Jef Scherens

Family tree of Jef Scherens


BelgianBorn Joseph Scherens

Belgian professional track cyclist

Born on February 17, 1909 in Werchter, Vlaams-Brabant , Belgium

Died on August 9, 1986 in Leuven, Vlaams-Brabant , Belgium

Family tree

Report an error

This form allows you to report an error or to submit additional information about this family tree: Jef SCHERENS (1909)

More information

Joseph "Jef" Scherens (17 February 1909 – 9 August 1986), better known as Poeske Scherens, was a Belgian professional track cyclist, specializing in sprint where he won seven World Championships.

...   Joseph "Jef" Scherens (17 February 1909 – 9 August 1986), better known as Poeske Scherens, was a Belgian professional track cyclist, specializing in sprint where he won seven World Championships.


Early life
Jef Scherens was born in Werchter, the fifth child of the Felix Scherens-Regina Janssens family. Little Jef soon became 'Jefke', but also 'Poeterke'. In the Hageland, that was a name for a little goat or lamb that did not grow well. His fellow street rabble-rousers first distorted it into 'Poeter', which later became 'Poeske' (Flemish for "small cat"). When Jef Scherens later turned out to be a very fast sprinter with a cat-like final jump, that nickname was given existence.
From the age of five until the end of WWI, young Jef stayed with his family near Bordeaux, where he learned to speak French. At the end of primary school, the Committee for Vocational Orientation recommended that Jefke would go to work. So it happened: Jef worked in a leather factory and cycled up and down to Zaventem every day in group. That gave him the idea of trying out as a cyclist. His brother Giel, who was one year older, competed in the rookies. With one of his two racing bikes, Jef made his debut in a race in Betekom in 1926. That same year he won six victories and numerous places of honour. In 1927, he joined the Leuven Stoempersclub and won forty races in the newcomers' category. Because of the many successes, he decided to quit his job and put everything on cycling. The following year, he won 27 times among the juniors. In particular, his sprinting skills came to the fore.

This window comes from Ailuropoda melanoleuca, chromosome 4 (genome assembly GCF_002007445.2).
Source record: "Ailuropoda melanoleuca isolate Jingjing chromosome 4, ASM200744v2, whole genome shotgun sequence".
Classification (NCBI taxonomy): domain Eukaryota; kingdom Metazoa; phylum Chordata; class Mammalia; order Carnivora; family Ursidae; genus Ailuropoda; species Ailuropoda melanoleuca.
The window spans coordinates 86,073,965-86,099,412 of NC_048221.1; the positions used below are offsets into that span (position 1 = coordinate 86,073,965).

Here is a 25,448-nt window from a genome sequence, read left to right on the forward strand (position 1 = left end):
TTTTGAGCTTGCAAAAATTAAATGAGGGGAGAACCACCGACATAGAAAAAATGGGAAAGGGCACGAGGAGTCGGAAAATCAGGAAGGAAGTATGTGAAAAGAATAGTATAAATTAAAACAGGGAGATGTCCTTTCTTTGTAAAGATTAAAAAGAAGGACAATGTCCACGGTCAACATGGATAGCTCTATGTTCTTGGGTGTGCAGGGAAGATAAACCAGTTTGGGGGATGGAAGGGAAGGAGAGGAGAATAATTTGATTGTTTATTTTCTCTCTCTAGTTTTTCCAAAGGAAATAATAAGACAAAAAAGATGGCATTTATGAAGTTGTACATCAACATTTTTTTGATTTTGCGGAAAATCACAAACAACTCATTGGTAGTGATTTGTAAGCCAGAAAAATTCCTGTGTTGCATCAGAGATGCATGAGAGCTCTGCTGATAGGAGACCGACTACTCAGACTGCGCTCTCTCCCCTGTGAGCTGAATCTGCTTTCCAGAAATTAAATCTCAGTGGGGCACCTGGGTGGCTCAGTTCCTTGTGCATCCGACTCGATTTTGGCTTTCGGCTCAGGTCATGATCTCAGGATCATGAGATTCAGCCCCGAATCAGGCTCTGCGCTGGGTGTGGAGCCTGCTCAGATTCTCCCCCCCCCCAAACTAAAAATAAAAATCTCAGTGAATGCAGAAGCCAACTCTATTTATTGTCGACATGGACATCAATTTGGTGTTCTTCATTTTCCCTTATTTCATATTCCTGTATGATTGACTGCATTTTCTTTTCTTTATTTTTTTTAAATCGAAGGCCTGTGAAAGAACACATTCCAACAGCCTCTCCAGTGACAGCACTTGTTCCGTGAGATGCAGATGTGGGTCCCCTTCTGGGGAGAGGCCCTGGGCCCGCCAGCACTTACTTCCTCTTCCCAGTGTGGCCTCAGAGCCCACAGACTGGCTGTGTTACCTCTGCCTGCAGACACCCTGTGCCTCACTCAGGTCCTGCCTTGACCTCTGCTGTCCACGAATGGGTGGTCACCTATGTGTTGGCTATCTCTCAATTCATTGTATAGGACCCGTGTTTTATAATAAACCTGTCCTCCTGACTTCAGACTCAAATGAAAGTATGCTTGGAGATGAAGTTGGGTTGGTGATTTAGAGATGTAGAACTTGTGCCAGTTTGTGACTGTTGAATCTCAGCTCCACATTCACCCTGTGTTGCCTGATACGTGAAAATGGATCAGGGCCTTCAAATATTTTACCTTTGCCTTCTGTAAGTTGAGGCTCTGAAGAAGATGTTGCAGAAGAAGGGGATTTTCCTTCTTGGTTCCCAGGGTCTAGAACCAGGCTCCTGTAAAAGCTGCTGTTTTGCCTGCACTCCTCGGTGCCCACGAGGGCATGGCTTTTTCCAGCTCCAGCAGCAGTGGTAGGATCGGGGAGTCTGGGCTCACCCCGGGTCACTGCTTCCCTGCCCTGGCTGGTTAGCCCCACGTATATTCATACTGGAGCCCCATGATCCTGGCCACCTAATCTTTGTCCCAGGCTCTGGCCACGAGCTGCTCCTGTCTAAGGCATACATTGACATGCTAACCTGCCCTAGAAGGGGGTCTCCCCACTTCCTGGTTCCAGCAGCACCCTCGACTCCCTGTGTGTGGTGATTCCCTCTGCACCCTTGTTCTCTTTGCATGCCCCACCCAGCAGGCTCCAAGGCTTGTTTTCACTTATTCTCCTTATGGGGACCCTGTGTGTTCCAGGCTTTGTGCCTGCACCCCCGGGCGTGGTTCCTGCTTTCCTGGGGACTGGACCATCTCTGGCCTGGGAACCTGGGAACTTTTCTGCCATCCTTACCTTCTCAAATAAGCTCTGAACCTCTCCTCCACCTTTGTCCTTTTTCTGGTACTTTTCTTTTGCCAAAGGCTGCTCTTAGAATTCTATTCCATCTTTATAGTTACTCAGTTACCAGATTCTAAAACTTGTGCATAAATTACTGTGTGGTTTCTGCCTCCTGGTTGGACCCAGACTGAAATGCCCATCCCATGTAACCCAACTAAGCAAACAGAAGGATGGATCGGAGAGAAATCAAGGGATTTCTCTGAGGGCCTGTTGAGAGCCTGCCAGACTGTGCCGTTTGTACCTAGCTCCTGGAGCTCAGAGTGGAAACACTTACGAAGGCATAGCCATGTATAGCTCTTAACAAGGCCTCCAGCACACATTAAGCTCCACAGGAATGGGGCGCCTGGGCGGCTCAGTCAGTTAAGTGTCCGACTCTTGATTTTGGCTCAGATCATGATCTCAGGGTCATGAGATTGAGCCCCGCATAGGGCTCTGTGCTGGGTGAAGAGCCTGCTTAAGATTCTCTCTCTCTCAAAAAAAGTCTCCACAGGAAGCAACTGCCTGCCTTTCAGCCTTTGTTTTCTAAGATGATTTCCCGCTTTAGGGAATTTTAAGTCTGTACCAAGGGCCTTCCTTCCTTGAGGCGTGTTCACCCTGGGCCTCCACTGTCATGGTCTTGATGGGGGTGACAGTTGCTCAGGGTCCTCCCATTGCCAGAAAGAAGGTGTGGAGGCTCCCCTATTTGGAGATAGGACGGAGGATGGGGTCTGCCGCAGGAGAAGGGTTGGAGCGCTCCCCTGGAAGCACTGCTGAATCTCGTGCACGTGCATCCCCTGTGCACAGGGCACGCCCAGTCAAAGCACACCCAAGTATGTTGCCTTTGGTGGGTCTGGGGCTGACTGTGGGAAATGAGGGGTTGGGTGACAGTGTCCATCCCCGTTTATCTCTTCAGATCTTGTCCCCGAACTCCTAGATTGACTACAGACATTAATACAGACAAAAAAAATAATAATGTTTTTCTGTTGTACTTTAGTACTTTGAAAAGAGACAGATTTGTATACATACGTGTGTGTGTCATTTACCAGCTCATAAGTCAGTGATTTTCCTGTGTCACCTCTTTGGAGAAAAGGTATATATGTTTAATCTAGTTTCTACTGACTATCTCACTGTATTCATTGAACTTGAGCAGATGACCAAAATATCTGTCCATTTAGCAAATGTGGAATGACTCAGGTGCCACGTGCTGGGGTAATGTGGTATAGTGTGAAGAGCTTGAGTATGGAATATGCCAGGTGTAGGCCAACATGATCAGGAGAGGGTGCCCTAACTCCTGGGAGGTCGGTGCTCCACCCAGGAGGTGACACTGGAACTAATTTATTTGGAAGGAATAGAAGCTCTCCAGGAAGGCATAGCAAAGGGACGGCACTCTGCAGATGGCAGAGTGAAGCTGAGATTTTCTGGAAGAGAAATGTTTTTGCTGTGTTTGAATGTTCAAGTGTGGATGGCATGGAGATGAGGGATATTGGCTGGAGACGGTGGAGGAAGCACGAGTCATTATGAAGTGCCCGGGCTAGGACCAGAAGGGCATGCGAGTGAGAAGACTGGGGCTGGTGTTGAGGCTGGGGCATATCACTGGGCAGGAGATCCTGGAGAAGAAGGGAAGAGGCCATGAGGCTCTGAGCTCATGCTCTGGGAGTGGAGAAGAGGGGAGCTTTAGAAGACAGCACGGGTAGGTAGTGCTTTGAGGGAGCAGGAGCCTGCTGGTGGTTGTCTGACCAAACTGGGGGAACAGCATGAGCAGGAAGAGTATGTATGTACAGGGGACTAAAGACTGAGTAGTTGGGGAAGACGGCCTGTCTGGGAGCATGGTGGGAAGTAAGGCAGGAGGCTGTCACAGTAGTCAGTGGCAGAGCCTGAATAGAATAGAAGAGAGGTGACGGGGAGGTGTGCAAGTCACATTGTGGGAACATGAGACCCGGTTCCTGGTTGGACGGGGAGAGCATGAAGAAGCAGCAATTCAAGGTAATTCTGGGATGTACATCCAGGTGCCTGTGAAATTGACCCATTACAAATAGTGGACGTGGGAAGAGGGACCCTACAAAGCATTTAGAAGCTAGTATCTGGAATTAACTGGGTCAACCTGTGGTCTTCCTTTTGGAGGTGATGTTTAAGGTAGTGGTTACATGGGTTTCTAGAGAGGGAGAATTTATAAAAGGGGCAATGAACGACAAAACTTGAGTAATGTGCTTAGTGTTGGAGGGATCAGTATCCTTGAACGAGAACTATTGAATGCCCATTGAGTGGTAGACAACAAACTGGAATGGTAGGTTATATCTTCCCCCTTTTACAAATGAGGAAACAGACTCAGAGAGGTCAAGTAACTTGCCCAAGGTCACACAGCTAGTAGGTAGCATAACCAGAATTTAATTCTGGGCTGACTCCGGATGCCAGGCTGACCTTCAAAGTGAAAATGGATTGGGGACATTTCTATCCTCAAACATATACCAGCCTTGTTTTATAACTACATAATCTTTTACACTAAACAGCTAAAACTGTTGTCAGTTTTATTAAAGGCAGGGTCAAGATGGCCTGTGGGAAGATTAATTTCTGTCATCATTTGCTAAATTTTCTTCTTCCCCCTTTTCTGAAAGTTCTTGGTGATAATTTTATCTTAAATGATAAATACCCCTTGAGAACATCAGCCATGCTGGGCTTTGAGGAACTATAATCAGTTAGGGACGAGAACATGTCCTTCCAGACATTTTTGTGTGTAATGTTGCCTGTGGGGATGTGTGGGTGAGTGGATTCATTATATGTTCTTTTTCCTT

Professional career
His qualities as a sprinter did not go unnoticed and the team's president Edward Van Hove, offered him a contract to compete in a sprint competition at the Brussels Sports Palace. On 14 October 1928, Scherens won against the then Belgian champion Jules Vervust. All connoisseurs were then convinced they had discovered a new champion.
In 1929, he won five road races. That year, he did his military service and was granted the privilege of training at certain times. A fall in 1930 kept him in bed for seven weeks.
In 1931, he made a comeback and became Belgian champion in the professional category. Between 1931 and 1947, he won the Belgian individual sprit championship 15 times.
In 1932, Scherens competed in the world championship in Rome and faced the Frenchman Lucien Michard in the final. Their duel lasted more than 20 minutes, however, so the jury decided to draw lots to see which of the two would go first. Michard was chosen and Scherens, with his famous spurt, won the title of world champion. He was celebrated in Leuven, where he had lived since 1930. He subsequently won the world track championships five times: in 1933 in Paris, in 1934 in Leipzig, in 1935 in Brussels, in 1936 in Zurich and in 1937 in Copenhagen. In July 1938, he had a serious fall during the Paris Grand Prix at the Cipale2. Not yet fully recovered from his fall, he lost his title to the Dutchman Arie van Vliet.
Van Vliet and Scherens met again a year later in the final in Milan and both fell. The final was postponed. The next day, the Second World War broke out and the championship was cancelled.
After a six-year break, the world championships were held again in Zurich in 1946. Scherens lost to the Frenchman Georges Senfftleben. The following year, he managed to win a seventh and final title in Paris.

Scherens also won numerous Grand Prix in various countries, breaking records at all the major velodromes in Europe. In 1933, he was awarded the Belgian National Sports Merit Award.
Since 1963, the Grote Prijs Jef Scheren has been held in his honour in Leuven, the place where he died in 1986.

Major Results

Officer in the Belgian Order of Leopold II: 1933
Belgian National Sports Merit Award: 1933
Grote Prijs Jef Scherens: from 1963
UCI Hall of Fame: 2002
A road, Jef Scherensstraat in Rotselaar


External links

Jef Scherens at Cycling Archives

Biography from Wikipedia (see original) under licence CC BY-SA 3.0


Geographical origins

The map below shows the places where the ancestors of the famous person lived.

Loading... An error has occured while loading the map.